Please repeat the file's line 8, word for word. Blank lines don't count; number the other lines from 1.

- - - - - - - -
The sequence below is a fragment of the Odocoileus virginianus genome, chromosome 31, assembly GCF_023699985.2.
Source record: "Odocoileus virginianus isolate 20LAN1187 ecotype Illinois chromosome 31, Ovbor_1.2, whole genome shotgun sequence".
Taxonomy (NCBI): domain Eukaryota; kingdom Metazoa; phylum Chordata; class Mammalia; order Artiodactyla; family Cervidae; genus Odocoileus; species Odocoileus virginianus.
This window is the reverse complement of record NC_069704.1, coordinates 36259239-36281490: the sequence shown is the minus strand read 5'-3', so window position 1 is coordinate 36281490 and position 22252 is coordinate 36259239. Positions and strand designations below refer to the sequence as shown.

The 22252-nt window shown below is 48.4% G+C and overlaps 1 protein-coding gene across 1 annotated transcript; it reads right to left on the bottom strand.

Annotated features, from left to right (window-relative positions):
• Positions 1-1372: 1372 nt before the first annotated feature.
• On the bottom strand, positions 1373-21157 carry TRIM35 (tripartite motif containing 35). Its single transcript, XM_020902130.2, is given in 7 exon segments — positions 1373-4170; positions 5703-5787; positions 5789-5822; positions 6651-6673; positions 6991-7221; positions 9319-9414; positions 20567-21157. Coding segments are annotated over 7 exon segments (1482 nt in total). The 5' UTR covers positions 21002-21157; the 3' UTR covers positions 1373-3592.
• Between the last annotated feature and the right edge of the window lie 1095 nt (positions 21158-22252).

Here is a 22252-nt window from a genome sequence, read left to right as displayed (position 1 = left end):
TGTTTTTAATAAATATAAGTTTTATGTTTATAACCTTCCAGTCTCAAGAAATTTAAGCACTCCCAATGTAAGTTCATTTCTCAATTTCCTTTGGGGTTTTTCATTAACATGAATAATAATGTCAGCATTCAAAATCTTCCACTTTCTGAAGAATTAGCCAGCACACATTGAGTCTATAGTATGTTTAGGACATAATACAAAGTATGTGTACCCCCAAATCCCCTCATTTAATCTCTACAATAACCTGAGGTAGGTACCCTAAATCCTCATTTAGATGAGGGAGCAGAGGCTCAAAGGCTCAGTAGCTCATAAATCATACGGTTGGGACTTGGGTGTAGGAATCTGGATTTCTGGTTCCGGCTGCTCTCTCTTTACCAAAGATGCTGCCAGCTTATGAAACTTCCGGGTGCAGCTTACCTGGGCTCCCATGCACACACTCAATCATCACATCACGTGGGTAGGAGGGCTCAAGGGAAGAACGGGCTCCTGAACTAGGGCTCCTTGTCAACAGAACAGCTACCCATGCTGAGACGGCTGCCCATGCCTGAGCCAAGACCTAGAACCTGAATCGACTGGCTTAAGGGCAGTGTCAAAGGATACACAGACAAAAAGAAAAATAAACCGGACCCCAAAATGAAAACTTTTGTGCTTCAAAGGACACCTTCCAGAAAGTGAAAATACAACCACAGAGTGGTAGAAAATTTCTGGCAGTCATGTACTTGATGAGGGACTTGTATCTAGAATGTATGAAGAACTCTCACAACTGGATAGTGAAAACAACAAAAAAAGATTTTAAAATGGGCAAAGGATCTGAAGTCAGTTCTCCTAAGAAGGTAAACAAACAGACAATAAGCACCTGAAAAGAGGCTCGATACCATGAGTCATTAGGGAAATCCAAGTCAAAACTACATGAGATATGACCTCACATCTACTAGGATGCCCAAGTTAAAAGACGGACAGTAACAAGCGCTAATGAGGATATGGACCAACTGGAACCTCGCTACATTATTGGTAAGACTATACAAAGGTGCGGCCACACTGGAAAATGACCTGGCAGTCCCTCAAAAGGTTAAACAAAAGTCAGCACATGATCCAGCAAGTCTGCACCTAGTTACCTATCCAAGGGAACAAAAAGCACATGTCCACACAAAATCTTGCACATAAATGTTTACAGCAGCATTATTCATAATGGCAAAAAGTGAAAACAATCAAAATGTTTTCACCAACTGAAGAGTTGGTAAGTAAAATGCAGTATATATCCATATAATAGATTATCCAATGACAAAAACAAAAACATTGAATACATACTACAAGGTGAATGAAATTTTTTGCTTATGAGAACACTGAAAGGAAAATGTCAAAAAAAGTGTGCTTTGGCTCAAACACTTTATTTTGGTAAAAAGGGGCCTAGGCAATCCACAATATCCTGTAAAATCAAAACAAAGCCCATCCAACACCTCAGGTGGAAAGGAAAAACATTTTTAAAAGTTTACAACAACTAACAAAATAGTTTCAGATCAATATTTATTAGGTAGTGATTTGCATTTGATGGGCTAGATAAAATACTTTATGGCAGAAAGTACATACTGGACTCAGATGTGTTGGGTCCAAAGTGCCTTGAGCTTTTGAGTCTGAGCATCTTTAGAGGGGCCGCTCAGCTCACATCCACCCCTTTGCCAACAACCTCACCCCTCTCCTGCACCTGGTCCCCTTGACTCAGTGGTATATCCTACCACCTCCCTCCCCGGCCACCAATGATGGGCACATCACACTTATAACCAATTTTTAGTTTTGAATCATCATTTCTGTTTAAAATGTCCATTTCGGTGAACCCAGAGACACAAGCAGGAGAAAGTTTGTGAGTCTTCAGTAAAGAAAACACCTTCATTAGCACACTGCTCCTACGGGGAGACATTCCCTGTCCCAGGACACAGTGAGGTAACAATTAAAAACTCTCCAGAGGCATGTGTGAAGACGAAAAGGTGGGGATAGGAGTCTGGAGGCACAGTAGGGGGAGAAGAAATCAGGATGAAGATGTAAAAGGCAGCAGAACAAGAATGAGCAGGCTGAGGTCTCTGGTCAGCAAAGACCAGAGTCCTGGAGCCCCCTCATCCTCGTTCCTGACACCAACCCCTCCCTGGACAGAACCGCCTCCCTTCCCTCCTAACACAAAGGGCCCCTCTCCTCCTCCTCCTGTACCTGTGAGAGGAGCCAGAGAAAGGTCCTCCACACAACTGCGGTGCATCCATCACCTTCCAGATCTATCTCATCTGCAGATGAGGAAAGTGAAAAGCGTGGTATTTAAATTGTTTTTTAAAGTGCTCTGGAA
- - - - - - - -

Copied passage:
• On the bottom strand, positions 1373-21157 carry TRIM35 (tripartite motif containing 35). Its single transcript, XM_020902130.2, is given in 7 exon segments — positions 1373-4170; positions 5703-5787; positions 5789-5822; positions 6651-6673; positions 6991-7221; positions 9319-9414; positions 20567-21157. Coding segments are annotated over 7 exon segments (1482 nt in total). The 5' UTR covers positions 21002-21157; the 3' UTR covers positions 1373-3592.